Exposing Hillary So She Won't Get Elected

Supreme Court Justice Says Sexism as Major Cause for Clinton’s Loss

Supreme Court Justice Ruth Bader Ginsburg is making a controversial remark about the 2016 presidential election and gender politics.

During an interview Tuesday night with CBS News, Ginsburg asserted that sexism was a “major factor” in Hillary Clinton’s defeat.

When Charlie Rose asked her if sexism played a role in Clinton’s loss, Ginsburg told an applauding audience she had “no doubt that it did.”

“There are so many things that might have been decisive, but that was a major, major factor,” Ginsburg said.

“The more women out there doing things … Women come in all sizes and shapes. To see the entrance of women into places where they were not there before is a hopeful sign,” she stated.

Ginsburg went on to say that she worries Americans are putting basic values, such as liberty, at risk in favor for greater security. She also touted diversity as a great strength for the country.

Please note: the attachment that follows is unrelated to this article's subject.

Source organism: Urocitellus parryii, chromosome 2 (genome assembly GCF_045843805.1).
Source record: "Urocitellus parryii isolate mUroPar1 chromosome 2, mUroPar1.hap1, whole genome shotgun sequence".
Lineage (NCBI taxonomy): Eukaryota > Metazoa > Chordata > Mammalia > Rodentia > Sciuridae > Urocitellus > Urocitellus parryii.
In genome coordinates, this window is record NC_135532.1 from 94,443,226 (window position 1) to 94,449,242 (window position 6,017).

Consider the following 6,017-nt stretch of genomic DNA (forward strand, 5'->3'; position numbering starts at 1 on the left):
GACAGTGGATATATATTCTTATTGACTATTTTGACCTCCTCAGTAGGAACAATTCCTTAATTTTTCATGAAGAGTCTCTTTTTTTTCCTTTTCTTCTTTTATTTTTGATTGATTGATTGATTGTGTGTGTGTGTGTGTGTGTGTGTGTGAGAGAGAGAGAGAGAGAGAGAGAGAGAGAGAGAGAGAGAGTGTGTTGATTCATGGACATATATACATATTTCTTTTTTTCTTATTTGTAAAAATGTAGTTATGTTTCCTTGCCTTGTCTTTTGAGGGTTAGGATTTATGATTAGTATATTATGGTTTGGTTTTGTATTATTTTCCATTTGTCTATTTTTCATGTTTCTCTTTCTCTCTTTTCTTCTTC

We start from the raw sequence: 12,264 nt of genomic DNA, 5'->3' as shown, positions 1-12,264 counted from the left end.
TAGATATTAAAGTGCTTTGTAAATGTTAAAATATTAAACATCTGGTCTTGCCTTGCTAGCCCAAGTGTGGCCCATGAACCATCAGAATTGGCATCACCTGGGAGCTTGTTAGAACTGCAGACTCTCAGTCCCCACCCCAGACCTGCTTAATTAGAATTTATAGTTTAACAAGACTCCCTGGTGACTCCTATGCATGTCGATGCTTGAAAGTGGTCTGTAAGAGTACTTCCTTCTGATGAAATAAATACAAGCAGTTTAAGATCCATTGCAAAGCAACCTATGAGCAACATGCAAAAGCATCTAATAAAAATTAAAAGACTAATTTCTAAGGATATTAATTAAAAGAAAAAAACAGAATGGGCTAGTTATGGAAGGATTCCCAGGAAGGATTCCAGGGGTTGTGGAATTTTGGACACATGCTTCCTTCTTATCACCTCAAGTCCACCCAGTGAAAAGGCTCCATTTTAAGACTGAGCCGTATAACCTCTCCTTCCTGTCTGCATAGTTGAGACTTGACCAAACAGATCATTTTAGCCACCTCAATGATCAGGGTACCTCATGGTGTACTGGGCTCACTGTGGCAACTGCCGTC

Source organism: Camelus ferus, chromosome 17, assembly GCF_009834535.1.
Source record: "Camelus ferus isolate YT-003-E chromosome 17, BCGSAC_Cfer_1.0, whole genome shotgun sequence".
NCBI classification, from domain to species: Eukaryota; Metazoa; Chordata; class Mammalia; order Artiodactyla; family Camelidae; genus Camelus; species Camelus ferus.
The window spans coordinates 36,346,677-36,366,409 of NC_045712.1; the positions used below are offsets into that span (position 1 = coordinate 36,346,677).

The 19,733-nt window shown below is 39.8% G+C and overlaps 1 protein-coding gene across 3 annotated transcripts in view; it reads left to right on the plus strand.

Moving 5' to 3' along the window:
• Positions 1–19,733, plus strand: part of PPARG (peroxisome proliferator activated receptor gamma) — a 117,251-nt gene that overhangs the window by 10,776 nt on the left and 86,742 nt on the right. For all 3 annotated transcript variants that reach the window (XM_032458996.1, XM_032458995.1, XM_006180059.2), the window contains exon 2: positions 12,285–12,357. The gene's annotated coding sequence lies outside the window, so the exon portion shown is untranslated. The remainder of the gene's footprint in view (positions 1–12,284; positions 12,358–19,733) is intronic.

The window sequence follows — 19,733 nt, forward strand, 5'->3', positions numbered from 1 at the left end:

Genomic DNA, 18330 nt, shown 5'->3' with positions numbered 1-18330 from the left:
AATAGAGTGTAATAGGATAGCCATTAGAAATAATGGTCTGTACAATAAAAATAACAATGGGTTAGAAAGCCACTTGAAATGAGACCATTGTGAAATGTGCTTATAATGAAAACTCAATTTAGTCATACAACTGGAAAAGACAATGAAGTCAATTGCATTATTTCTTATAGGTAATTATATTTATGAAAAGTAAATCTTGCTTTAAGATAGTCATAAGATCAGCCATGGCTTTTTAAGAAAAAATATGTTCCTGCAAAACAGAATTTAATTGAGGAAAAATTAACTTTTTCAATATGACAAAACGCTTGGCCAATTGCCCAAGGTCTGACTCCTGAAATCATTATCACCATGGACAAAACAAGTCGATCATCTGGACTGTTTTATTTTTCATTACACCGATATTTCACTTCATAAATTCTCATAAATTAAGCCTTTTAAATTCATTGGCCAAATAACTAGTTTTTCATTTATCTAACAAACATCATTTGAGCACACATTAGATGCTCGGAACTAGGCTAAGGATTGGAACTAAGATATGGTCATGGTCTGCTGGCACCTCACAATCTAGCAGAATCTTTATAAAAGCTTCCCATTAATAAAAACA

Supreme Court justices usually stay quiet about their political positions, honoring the theoretically unbiased nature of the country’s highest court.

This precedent, however, has not stopped the liberal Ginsburg from expressing her partisan opinions.

“He is a faker,” Ginsburg said of then-candidate Donald Trump during the presidential election. “He has no consistency about him. He says whatever comes into his head at the moment. He really has an ego. … How has he gotten away with not turning over his tax returns? The press seems to be very gentle with him on that.”

She also said during the July 2016 interview, “I can’t imagine what this place would be — I can’t imagine what the country would be — with Donald Trump as our president.”

The remarks were widely criticized by Republicans and Democrats, and Ginsburg eventually gave an apology.

However, she has continued to express herself regarding feminist issues.

During a public appearance earlier this month, she revealed her desire to see every Supreme Court seat filled by a woman.

“There will be enough women on the Supreme Court when there are nine,” the 84-year-old associate justice said.